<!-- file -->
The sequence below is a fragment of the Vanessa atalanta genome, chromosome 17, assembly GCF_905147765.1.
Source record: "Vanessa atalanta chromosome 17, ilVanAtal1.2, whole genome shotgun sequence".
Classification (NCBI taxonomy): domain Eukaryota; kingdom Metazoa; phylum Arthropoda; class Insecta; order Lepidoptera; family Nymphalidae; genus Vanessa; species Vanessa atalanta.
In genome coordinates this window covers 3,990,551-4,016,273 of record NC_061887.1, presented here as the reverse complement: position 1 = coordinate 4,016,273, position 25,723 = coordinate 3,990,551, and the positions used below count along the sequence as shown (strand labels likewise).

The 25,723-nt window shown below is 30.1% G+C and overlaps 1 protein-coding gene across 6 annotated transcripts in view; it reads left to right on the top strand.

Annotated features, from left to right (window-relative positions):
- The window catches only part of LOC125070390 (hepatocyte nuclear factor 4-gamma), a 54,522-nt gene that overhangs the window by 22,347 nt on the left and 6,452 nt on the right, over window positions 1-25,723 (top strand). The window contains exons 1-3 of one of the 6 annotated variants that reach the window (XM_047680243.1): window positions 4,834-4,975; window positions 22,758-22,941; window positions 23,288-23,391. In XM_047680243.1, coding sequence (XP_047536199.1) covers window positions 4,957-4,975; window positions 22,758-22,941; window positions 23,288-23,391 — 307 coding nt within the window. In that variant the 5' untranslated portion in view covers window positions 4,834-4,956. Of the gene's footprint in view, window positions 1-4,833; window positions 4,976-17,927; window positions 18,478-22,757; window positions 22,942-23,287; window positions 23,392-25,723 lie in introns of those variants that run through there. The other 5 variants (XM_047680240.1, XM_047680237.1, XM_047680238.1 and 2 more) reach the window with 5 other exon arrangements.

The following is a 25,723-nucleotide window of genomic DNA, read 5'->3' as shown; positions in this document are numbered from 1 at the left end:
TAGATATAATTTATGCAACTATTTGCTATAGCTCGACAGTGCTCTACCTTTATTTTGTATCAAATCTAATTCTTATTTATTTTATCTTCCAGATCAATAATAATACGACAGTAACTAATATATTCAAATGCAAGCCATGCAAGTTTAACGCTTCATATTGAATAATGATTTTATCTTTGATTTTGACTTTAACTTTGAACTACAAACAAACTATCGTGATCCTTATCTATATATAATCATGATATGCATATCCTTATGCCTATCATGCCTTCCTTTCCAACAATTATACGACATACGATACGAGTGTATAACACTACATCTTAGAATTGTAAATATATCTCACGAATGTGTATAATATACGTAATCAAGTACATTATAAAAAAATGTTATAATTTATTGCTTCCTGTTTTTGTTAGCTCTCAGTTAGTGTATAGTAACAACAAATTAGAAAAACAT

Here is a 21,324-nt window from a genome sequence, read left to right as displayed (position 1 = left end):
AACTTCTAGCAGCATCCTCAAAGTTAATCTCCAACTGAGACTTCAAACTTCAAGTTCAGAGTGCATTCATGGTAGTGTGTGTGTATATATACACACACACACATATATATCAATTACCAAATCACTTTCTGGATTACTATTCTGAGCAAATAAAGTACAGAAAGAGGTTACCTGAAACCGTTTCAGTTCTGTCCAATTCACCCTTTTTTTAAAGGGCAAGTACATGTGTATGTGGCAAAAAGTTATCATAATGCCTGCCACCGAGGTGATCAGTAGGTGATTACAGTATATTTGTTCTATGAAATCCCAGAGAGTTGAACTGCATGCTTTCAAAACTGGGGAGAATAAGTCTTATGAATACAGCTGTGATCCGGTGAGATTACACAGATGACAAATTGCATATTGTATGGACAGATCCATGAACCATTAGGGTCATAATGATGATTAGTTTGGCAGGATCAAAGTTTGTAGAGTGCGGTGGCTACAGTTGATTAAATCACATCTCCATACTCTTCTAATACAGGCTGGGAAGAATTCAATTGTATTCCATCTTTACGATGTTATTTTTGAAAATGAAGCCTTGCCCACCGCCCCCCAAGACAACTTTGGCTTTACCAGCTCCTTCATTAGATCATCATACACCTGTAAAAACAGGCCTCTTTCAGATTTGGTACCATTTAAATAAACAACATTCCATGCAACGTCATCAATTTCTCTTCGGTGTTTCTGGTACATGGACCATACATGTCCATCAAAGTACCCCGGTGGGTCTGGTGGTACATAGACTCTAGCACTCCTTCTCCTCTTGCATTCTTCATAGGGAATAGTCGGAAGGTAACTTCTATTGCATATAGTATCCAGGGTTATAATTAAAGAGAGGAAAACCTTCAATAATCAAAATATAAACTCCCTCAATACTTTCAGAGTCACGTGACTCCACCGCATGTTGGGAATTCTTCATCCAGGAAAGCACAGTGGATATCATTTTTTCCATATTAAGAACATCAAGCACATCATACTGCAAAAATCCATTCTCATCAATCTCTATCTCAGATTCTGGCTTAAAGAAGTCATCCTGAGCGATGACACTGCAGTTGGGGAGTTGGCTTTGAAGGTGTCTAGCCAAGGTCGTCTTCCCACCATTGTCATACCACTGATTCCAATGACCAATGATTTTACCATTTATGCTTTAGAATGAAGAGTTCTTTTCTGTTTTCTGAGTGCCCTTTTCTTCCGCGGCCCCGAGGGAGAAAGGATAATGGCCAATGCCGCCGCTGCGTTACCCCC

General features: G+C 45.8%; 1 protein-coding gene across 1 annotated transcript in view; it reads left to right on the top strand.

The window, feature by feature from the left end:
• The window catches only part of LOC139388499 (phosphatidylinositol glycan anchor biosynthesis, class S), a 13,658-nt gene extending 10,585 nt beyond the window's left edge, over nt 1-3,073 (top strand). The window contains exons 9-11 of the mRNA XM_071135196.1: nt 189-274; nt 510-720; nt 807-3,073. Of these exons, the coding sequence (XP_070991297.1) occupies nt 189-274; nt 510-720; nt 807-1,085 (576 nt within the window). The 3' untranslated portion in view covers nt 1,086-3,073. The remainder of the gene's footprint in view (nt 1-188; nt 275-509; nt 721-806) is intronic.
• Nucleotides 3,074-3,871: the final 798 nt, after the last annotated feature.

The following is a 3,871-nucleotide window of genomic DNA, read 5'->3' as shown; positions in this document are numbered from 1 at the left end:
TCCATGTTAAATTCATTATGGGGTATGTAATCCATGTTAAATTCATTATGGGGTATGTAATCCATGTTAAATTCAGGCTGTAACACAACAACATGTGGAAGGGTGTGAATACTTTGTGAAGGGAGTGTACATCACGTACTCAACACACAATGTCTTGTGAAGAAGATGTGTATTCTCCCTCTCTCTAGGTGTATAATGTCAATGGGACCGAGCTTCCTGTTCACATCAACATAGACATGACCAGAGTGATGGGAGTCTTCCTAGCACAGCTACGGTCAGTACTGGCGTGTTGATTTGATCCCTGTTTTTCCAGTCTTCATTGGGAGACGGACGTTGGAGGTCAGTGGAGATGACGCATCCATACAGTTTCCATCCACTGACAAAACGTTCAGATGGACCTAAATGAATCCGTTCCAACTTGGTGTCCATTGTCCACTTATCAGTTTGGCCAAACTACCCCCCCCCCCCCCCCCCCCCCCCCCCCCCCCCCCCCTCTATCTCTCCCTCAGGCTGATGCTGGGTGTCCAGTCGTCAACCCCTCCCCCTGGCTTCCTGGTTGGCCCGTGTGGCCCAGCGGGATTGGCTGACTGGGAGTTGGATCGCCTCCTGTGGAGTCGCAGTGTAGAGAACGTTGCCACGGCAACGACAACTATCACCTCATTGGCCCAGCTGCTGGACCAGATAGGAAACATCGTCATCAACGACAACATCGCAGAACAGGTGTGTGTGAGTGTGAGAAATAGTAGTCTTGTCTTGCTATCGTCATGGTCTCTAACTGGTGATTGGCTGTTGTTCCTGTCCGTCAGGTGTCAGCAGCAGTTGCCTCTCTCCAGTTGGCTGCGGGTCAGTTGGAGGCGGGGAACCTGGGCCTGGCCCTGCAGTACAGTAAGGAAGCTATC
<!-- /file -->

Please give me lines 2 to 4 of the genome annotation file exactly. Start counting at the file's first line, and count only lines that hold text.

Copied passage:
Source record: "Vanessa atalanta chromosome 17, ilVanAtal1.2, whole genome shotgun sequence".
Classification (NCBI taxonomy): domain Eukaryota; kingdom Metazoa; phylum Arthropoda; class Insecta; order Lepidoptera; family Nymphalidae; genus Vanessa; species Vanessa atalanta.
In genome coordinates this window covers 3,990,551-4,016,273 of record NC_061887.1, presented here as the reverse complement: position 1 = coordinate 4,016,273, position 25,723 = coordinate 3,990,551, and the positions used below count along the sequence as shown (strand labels likewise).